About Ricky Skaggs & Kentucky Thunder
By the time he was in his mid-thirties, Kentuckian Ricky Skaggs had already produced a career’s worth of music. At age seven he appeared on TV with Flatt & Scruggs; at 15 he was a member of legendary Ralph Stanley’s bluegrass band (with fellow teenager Keith Whitley). None of his ’80s peers, male or female, had better musical credentials than Skaggs. The term “multi-talented” lacks the power to characterize this extraordinary singer and instrumentalist. Not only can he sing and pick with the best in progressive country, his broad and deep experience in traditional music separates him from the crowd. In the estimation of many, he is without peer as a combination vocalist and instrumentalist (guitar, mandolin, fiddle, banjo). After playing with Ralph Stanley for three years, Skaggs moved on to progressive bluegrass bands the Country Gentlemen and J.D. Crowe & the New South. With his own band, Boone Creek, he mixed the old and the new, even referencing the swinging Gypsy jazz of Django Reinhardt. Skaggs took Rodney Crowell’s place in Emmylou Harris’ Hot Band in 1977, and the band’s excellent Roses in the Snow album showcased Skaggs’ versatility. Two number one hits came out of his 1981 album Waitin’ for the Sun to Shine, and the awards started arriving. Skaggs is largely responsible for a back-to-basics movement in country music. He showed many that a bluegrass tenor with impeccable taste and enormous talent could sell traditional country in the ’80s, a time when pop music had invaded the land of rural rhythm.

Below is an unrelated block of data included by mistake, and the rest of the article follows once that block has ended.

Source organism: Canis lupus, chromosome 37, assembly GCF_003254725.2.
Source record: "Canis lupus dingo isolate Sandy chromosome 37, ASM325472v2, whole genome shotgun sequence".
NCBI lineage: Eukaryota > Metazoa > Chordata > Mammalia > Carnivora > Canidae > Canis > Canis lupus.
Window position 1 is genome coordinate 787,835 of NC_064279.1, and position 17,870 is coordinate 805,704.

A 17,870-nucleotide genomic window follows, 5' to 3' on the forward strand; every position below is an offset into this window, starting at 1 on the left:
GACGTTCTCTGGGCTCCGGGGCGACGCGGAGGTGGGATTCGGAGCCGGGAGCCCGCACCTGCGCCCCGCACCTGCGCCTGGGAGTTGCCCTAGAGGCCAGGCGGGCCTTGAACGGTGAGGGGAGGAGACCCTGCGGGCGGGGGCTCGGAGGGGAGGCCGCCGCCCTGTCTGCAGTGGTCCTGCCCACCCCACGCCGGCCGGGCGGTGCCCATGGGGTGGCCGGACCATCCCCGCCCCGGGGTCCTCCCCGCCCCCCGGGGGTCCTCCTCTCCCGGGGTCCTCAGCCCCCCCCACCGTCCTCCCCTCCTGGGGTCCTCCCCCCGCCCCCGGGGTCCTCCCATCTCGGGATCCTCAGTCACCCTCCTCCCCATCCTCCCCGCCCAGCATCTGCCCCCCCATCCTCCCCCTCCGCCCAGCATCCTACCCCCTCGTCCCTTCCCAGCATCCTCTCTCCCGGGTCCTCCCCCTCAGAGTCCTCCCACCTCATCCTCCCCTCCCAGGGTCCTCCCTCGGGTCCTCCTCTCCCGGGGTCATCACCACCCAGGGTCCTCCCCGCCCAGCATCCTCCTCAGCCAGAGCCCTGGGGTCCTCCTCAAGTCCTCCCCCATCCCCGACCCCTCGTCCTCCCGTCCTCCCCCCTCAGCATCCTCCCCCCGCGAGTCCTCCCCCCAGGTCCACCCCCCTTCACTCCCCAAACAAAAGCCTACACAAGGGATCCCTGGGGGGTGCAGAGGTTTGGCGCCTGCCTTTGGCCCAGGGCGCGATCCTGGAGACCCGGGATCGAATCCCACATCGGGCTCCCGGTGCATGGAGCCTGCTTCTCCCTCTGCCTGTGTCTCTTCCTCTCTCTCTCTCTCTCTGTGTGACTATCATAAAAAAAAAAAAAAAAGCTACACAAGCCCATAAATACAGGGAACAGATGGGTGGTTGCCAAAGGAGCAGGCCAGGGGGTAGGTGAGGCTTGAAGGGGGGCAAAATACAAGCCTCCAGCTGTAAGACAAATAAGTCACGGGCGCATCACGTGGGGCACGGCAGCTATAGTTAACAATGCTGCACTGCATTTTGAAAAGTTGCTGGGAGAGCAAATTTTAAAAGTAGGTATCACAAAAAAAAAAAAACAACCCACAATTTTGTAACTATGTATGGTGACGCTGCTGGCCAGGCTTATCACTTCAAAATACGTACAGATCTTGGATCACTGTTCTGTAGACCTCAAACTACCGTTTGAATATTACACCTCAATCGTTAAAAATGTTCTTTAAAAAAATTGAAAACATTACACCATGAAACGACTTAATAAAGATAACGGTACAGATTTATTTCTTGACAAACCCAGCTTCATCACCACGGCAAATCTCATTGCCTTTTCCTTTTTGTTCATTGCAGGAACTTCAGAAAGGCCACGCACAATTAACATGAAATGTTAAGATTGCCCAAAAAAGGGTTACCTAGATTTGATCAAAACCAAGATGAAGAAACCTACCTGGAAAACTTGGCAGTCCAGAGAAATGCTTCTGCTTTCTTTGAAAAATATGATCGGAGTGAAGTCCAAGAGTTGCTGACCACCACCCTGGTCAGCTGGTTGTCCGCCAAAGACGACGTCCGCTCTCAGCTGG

Skaggs began playing music at a very early age, being given a mandolin from his father at the age of five. Before his father had the time to teach Ricky how to play, the child had learned the instrument himself, and by the end of 1959 he had performed on-stage during a Bill Monroe concert, playing “Ruby Are You Mad at Your Man” to great acclaim. Two years later, when Skaggs was seven, he appeared on Flatt & Scruggs’ television show, again to a positive response. Shortly afterward, he learned how to play both fiddle and guitar and began playing with his parents in a group called the Skaggs Family. In addition to traditional bluegrass, Skaggs began absorbing the honky tonk of George Jones and Ray Price and the British Invasion rock & roll of the Beatles and the Rolling Stones. In his adolescence, he briefly played in rock & roll bands, but he never truly abandoned traditional and roots music.